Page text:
A General History and Collection of Voyages and Travels — Volume 15 eBook

Robert Kerr (writer)
This eBook from the Gutenberg Project consists of approximately 762 pages of information about A General History and Collection of Voyages and Travels — Volume 15.


Some of the Officers plundered by the Natives.—­A fishing Party.—­A Visit to Poulaho.—­A Fiatooka described.—­Observations on the Country Entertainments at Poulaho’s House.—­His Mourning Ceremony.—­Of the Kava Plant, and the Manner of preparing the Liquor.—­Account of Onevy, a little Island.—­One of the Natives wounded by a Sentinel.—­Messrs King and Anderson visit the Kings Brother.—­Their Entertainment.—­Another Mourning Ceremony.—­Manner of passing the Night.—­Remarks on the Country they passed through.—­Preparations made for Sailing.—­An Eclipse of the Sun, imperfectly observed.—­Mr Anderson’s Account of the Island, and its Productions.

As no more entertainments were to be expected on either side, and the curiosity of the populace was, by this time, pretty well satisfied, on the day after Poulaho’s haiva, most of them left us.  We still, however, had thieves about us; and, encouraged by the negligence of our own people, we had continual instances of their depredations.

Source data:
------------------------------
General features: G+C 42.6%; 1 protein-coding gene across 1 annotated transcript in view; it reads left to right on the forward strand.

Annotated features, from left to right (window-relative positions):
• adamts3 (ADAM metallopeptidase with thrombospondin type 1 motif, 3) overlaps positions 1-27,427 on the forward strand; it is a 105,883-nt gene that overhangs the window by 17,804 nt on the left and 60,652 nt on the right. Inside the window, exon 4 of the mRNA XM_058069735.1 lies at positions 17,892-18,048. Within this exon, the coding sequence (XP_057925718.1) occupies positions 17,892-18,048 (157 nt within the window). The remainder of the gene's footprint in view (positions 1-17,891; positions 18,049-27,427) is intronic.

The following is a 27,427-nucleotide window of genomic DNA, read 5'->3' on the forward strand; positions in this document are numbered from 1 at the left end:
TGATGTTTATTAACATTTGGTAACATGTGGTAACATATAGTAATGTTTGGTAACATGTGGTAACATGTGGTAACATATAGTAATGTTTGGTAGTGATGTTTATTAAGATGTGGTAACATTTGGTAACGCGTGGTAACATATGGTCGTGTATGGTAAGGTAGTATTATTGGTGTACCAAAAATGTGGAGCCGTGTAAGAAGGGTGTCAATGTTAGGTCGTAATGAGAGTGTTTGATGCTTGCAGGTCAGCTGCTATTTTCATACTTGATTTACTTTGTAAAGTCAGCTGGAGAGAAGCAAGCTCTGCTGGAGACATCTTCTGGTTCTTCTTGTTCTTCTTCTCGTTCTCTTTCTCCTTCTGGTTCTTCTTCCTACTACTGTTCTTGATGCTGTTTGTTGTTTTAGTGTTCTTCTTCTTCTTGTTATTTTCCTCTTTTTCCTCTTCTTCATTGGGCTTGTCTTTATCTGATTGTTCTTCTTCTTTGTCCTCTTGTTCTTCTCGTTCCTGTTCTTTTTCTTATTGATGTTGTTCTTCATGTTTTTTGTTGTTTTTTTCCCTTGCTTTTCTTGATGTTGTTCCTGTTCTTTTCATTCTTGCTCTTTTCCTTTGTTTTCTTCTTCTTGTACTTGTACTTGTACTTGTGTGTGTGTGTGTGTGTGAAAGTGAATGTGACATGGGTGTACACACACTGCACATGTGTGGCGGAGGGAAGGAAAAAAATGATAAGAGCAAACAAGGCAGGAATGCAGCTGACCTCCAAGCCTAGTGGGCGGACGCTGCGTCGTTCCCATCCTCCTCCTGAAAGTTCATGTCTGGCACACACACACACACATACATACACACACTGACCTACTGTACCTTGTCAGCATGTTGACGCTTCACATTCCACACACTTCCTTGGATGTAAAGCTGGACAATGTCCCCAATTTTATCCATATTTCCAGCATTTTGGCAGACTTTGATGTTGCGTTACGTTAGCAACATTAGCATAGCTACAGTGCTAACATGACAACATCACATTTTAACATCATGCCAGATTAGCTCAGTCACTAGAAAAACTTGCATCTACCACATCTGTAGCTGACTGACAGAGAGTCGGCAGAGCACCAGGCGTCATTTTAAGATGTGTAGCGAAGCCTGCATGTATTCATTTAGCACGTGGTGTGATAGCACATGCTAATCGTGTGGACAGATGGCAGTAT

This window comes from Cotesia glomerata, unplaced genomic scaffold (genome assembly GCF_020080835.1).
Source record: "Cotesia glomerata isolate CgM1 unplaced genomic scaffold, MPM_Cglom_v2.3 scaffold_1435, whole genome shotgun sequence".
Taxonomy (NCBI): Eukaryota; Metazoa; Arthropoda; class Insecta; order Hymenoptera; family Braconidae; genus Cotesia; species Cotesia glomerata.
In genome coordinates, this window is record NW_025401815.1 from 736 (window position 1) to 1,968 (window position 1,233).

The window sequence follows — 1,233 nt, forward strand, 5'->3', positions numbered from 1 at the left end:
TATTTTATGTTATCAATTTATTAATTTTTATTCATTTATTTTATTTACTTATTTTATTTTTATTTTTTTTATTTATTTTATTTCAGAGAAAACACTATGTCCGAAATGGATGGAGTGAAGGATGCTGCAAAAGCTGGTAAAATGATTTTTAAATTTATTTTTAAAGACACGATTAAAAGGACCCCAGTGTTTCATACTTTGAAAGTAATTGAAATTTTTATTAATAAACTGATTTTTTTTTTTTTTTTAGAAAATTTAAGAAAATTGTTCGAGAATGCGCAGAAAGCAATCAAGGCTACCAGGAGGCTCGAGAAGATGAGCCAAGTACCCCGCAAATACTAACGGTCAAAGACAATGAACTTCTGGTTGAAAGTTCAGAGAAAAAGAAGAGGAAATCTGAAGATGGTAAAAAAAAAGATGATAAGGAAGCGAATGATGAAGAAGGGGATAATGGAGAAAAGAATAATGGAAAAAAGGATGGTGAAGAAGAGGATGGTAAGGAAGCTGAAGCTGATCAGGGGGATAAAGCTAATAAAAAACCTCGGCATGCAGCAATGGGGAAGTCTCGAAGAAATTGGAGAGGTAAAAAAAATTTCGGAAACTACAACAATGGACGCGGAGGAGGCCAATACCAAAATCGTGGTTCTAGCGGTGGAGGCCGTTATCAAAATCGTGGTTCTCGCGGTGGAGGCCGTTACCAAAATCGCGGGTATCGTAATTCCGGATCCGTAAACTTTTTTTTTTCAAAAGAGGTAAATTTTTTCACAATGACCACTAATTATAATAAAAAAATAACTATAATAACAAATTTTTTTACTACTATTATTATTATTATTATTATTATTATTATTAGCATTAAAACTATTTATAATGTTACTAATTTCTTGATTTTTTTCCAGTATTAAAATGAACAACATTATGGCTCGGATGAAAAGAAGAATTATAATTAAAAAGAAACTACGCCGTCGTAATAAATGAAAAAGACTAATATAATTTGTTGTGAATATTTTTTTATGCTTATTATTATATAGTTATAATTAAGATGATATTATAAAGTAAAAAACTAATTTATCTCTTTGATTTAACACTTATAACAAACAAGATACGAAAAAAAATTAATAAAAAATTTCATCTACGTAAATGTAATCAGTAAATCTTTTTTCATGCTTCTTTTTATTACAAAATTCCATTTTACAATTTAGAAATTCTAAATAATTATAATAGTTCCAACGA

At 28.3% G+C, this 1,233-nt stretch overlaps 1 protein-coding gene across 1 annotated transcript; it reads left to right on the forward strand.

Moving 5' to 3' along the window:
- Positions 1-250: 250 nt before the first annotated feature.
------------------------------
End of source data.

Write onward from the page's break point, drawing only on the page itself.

Some of the officers, belonging to both ships, who had made an excursion into the interior parts of the island, without my leave, and, indeed, without my knowledge, returned this evening, after an absence of two days.  They had taken with them their musquets, with the necessary ammunition, and several small articles of the favourite commodities; all which the natives had the dexterity to steal from them in the course of their expedition.  This affair was likely to be attended with inconvenient consequences.  For our plundered travellers, upon their return, without consulting me, employed Omai to complain to the king of the treatment they had met with.  He, not knowing what step I should take, and, from what had already happened, fearing lest I might lay him again under restraint, went off early the next morning.  His example was followed by Feenou; so that we had not a chief of any authority remaining in our neighbourhood.  I was very much displeased at this, and reprimanded Omai for having presumed to meddle.  This reprimand put him upon his mettle to bring his friend Feenou hack; and he succeeded in the negociation, having this powerful argument to urge, that he might depend upon my using no violent measures to oblige the natives to restore what had been taken from the gentlemen.  Feenou, trusting to this declaration, returned toward the evening; and, encouraged by the reception, Poulaho favoured us with his company the day after.  Both these chiefs, upon this occasion, very justly observed to me, that, if any of my people, at any time, wanted to go into the country, they ought to be acquainted with it; in which case they would send proper people along with them; and then they would be answerable for their safety.  And I am convinced, from experience, that, by taking this very reasonable precaution, a man and his property may be as safe among these islanders, as in other parts of the more civilized world.  Though I gave myself no trouble about the recovery of the things stolen upon this occasion, most of them, through Feenou’s interposition, were recovered, except one musquet, and a few other articles of inferior value.  By this time, also, we had recovered the turkey-cock, and most of the tools, and other matters, that had been stolen from our workmen.

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